Obama says U.S. can't afford more showdowns over debt, deficits
By Jeff Mason
HONOLULU (Reuters) - Fresh from the long legislative fight to prevent a "fiscal cliff" of tax hikes and spending cuts, President Barack Obama warned on Saturday that the United States could not afford further budget showdowns this year or in the future.
Obama, who returned to Hawaii for a family vacation shortly after the House of Representatives passed a compromise bill on Tuesday, said in his weekly radio and Internet address that the new law was just one step toward fixing the country's fiscal and economic problems.
"We still need to do more to put Americans back to work while also putting this country on a path to pay down its debt, and our economy can't afford more protracted showdowns or manufactured crises along the way," he said in the address, broadcast on Saturday.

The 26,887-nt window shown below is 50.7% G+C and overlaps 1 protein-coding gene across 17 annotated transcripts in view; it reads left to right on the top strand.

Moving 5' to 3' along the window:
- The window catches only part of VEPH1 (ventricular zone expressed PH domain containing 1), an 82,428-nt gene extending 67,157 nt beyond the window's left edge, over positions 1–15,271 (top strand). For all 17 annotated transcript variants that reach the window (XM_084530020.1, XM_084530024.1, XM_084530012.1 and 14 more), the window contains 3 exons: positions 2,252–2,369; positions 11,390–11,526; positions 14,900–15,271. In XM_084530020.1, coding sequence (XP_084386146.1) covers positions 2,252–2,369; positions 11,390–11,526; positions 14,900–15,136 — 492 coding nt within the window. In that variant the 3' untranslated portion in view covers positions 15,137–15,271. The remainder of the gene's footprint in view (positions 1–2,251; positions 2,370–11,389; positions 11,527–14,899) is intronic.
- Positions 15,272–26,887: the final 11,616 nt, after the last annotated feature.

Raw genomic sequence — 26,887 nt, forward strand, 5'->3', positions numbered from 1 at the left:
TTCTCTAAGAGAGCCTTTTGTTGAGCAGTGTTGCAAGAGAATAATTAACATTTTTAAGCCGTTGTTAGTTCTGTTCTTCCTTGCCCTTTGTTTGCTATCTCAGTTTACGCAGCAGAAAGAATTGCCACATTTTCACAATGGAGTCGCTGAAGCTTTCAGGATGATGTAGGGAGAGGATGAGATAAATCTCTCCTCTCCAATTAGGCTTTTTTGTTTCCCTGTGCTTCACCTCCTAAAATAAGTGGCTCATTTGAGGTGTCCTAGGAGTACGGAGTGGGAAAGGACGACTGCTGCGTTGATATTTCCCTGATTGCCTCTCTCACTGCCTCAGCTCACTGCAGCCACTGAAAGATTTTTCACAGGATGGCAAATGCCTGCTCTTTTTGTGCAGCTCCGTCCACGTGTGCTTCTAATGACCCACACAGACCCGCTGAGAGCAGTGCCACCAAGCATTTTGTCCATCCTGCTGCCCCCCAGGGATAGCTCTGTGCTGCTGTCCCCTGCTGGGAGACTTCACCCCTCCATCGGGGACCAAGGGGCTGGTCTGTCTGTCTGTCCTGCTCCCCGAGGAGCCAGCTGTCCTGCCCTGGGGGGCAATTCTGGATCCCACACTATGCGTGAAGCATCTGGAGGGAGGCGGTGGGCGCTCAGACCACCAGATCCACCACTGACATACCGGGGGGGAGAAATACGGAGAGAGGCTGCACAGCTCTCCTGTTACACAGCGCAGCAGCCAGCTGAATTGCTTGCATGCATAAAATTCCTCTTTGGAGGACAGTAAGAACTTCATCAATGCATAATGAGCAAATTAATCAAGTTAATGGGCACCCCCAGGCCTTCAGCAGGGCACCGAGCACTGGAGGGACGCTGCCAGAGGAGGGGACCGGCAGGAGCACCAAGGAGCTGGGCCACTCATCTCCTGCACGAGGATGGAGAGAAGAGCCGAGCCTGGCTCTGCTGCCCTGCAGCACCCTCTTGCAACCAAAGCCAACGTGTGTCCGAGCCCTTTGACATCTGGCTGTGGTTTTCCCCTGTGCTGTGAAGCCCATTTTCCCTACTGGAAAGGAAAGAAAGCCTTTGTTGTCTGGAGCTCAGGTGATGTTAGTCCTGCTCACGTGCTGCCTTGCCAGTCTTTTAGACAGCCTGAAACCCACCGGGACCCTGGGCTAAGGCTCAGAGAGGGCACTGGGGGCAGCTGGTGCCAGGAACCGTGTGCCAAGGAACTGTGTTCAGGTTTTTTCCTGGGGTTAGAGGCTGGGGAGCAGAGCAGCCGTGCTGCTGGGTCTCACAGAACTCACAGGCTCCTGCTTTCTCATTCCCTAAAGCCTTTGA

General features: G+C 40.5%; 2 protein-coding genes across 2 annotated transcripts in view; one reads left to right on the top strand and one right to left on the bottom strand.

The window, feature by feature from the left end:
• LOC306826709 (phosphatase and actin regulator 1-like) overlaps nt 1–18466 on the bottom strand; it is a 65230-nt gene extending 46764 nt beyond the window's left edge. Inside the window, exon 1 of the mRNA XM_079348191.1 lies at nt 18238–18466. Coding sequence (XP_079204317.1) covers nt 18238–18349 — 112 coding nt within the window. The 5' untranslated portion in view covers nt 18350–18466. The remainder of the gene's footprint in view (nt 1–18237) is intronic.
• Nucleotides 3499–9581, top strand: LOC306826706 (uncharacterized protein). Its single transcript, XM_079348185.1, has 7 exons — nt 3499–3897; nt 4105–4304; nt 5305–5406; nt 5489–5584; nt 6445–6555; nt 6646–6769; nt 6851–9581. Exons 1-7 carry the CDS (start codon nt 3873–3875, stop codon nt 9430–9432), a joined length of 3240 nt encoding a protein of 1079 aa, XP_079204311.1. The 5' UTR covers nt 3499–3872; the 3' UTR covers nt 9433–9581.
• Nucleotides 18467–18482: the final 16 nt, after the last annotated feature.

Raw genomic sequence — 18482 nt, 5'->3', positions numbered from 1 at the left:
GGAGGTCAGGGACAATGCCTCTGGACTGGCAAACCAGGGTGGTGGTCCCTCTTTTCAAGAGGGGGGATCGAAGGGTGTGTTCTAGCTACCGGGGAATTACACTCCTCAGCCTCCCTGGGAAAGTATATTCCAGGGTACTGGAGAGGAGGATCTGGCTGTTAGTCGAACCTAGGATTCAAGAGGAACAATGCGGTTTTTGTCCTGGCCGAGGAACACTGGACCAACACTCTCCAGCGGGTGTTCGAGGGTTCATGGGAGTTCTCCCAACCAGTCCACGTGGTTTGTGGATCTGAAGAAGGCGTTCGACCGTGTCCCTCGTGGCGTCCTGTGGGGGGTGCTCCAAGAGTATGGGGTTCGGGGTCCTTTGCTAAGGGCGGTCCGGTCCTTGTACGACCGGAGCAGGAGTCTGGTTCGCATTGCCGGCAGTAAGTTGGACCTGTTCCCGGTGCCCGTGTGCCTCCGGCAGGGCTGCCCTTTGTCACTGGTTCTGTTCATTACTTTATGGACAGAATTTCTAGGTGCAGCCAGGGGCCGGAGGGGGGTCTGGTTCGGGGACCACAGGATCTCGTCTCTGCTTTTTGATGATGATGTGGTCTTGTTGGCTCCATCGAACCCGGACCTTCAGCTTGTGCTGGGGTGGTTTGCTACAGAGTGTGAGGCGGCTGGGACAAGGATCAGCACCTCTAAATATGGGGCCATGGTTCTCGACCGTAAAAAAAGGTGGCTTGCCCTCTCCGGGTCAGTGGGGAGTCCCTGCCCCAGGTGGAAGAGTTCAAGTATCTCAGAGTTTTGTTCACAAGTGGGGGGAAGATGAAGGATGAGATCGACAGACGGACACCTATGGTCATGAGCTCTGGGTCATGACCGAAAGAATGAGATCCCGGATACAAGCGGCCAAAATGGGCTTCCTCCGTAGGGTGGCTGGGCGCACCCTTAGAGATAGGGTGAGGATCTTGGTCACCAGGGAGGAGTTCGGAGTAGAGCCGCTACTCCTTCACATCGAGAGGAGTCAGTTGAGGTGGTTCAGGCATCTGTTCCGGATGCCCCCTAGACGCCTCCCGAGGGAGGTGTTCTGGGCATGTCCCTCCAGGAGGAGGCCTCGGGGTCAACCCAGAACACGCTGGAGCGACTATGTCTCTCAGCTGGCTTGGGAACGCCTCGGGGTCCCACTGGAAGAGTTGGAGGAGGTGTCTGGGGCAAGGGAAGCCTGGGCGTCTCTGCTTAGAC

"Because even as our businesses created 2 million new jobs last year - including 168,000 new jobs last month - the messy brinkmanship in Congress made business owners more uncertain and consumers less confident."
Government data released on Friday showed the U.S. unemployment rate remained at 7.8 percent in December.
Lawmakers in the Senate and the House passed legislation this week that raised tax rates for the wealthiest Americans while making Bush-era tax cuts for the middle class permanent.
It was a victory for Obama, who campaigned for re-election largely on a promise to achieve that goal.
Republicans have indicated that they are ready for another fight over the U.S. debt ceiling. Representative Dave Camp, delivering his party's weekly address, warned, at least indirectly, that they would expect spending cuts in return for raising the ceiling again. Continued...